Guidance for Tweets

In addition, this study goes further than the recommendation in the literature about reminding students from time to time to keep their tweets relevant (e.g., Cole et al., 2013; Pollard, 2014). Based on our study, we suggest that instructors (who choose to use Twitter) provide significant guidance in helping students to understand the type of tweets that add to the educational value of the hashtagged discussion and the types of tweets that are not worthy of points.

The strategies of providing reminders to increase the intellectual quality of tweets and rigorously grading the quality of tweets could be steps in the right direction. Anecdotally speaking, we used these strategies in a subsequent version of the class, and the intellectual rigor of tweets from the students who tended to entertain rather than educate eventually increased when they noticed that they were not receiving points for their vacuous tweets and followed up with us to learn why. The quality of tweets also increased in a subsequent class in which we did not award points for vanity tweets that merely expressed enthusiasm for the professor or topic without adding value to the conversation.

We want to note that the rigorous grading strategy required much more time than the simplistic grading strategy did due to emails and direct message tweets from many individual students who asked questions about why they were not receiving points for their tweets and how their tweets could improve (even though we had already addressed these topics during the lecture). During the subsequent class, we also noticed that we had additional opportunities to correct students on their understanding of the class content or provide information to help students formulate better arguments, perhaps because there was more intellectual content for our responses than there appeared to be earlier. Formal research can explore these anecdotal insights with greater credibility than these casual observations can provide.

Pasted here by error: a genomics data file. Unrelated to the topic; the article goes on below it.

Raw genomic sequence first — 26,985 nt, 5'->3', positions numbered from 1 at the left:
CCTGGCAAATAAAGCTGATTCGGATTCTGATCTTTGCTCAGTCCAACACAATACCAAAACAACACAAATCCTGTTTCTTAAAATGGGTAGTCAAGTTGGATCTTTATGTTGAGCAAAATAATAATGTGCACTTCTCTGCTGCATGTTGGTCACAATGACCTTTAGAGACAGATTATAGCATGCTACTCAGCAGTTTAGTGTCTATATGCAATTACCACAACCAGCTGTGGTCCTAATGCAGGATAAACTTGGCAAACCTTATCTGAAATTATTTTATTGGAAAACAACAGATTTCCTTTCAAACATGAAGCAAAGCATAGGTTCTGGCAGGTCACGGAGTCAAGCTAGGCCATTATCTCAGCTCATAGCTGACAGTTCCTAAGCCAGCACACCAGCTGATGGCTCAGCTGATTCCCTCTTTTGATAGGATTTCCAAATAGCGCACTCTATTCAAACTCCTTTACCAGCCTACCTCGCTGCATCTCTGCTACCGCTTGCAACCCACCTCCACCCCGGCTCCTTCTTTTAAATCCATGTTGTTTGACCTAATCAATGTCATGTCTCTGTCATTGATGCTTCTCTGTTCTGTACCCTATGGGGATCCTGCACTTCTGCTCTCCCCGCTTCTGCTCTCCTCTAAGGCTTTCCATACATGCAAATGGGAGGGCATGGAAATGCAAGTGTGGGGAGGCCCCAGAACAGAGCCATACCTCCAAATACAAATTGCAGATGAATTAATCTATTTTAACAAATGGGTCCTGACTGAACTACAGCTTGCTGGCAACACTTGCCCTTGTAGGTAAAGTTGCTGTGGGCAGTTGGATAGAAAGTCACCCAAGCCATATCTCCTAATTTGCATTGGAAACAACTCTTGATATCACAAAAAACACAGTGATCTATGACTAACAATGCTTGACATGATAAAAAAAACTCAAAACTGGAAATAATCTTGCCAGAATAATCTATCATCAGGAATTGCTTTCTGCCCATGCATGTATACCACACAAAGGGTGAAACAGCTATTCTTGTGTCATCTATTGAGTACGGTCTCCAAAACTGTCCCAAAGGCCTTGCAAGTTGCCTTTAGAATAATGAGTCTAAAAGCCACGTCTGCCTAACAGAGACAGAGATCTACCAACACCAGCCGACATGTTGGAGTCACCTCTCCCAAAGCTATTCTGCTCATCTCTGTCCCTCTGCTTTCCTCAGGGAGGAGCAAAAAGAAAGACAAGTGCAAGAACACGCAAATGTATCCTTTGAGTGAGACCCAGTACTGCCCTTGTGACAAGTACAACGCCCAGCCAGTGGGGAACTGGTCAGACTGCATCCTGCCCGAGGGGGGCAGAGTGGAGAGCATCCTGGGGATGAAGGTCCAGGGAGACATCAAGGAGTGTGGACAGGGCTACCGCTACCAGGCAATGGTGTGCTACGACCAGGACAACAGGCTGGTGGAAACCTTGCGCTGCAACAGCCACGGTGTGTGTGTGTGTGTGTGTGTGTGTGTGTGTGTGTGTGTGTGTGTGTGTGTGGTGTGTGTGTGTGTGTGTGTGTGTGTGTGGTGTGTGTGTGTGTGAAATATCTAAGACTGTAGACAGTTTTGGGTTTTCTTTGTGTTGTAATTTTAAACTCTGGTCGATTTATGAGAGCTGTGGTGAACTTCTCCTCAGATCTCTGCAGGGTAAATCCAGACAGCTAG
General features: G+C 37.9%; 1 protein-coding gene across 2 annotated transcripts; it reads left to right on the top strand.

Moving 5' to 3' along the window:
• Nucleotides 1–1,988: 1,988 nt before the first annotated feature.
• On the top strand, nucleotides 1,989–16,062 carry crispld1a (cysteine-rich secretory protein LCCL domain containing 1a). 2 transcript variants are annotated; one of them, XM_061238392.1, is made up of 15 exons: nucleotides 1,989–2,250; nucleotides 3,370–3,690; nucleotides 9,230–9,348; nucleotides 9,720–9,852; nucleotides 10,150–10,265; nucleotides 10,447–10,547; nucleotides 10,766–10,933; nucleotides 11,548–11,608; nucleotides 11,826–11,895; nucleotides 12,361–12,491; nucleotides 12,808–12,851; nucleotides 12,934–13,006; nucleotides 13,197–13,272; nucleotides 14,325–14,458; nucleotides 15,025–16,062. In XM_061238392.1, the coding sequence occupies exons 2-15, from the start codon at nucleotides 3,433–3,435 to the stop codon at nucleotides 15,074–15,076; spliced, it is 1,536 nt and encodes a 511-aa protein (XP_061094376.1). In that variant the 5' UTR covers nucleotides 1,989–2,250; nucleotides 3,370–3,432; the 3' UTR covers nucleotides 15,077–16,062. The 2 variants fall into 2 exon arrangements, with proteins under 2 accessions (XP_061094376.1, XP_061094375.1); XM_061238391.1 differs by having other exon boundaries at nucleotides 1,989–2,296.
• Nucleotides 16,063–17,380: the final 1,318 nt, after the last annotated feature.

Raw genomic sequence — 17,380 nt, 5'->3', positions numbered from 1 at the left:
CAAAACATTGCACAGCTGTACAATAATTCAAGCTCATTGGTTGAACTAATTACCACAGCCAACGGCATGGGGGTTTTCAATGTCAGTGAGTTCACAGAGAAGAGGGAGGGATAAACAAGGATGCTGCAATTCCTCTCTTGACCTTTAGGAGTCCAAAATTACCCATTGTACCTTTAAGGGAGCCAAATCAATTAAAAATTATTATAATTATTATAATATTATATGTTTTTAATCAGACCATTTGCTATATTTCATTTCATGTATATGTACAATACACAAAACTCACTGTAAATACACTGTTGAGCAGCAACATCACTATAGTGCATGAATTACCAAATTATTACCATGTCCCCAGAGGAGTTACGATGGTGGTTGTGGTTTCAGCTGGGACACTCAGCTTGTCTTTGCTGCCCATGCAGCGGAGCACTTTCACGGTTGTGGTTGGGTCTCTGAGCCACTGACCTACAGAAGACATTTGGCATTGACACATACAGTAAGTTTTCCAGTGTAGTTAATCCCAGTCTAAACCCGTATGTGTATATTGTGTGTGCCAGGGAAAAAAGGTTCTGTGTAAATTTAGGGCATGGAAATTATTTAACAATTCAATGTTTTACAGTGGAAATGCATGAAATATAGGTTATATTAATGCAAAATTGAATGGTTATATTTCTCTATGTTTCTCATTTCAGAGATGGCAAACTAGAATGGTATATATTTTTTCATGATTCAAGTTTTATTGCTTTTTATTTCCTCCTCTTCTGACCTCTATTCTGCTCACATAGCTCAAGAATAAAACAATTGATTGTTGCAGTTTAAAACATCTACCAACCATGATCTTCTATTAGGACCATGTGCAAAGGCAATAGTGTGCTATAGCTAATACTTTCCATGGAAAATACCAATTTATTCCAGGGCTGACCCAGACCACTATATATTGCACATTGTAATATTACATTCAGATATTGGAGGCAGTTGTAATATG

Frequency of Tweets

A clear recommendation from our research was that for most of our participants, the invitation to tweet throughout class was too much of a distraction to justify this approach. With some vocal exceptions, there was a consensus in the focus groups that following the hashtag, tweeting, and listening to a lecture was overwhelming and even stressful. Thus, this research provides strong endorsement for designated Twitter intervals, as recommended by Cole et al. (2013).

The Learning Experience

In addition, our qualitative data suggested ways in which Twitter both helps and undermines the learning experience, which can be tested through future research. Students who viewed Twitter as valuable for their education praised it as a platform for exposing themselves to different views they had not considered. Some students recognized that having to condense their thoughts into tweets was a good skill to develop, as exasperating as it was to confine their speech.

The major way focus group participants saw Twitter undermining their learning experience was its ability to distract them from class, particularly due to the temptation to open other apps on their phones before tuning back in to the lecture. As we noted in the literature review, several studies have concluded that Twitter has the potential to contribute to students’ learning experience (e.g., Cole, Hibbert, & Kehoe, 2013; Junco, Heibergert, & Loken, 2011; Kim et al., 2015); however, in another study, students emphasized the distracting nature of Twitter and did not think it should be used in large lecture classes (see Varadarajan, 2011). We believe that Varadajan’s differing results might be due to the lack of using Twitter intervals based on the difference the intervals made to our students’ experiences.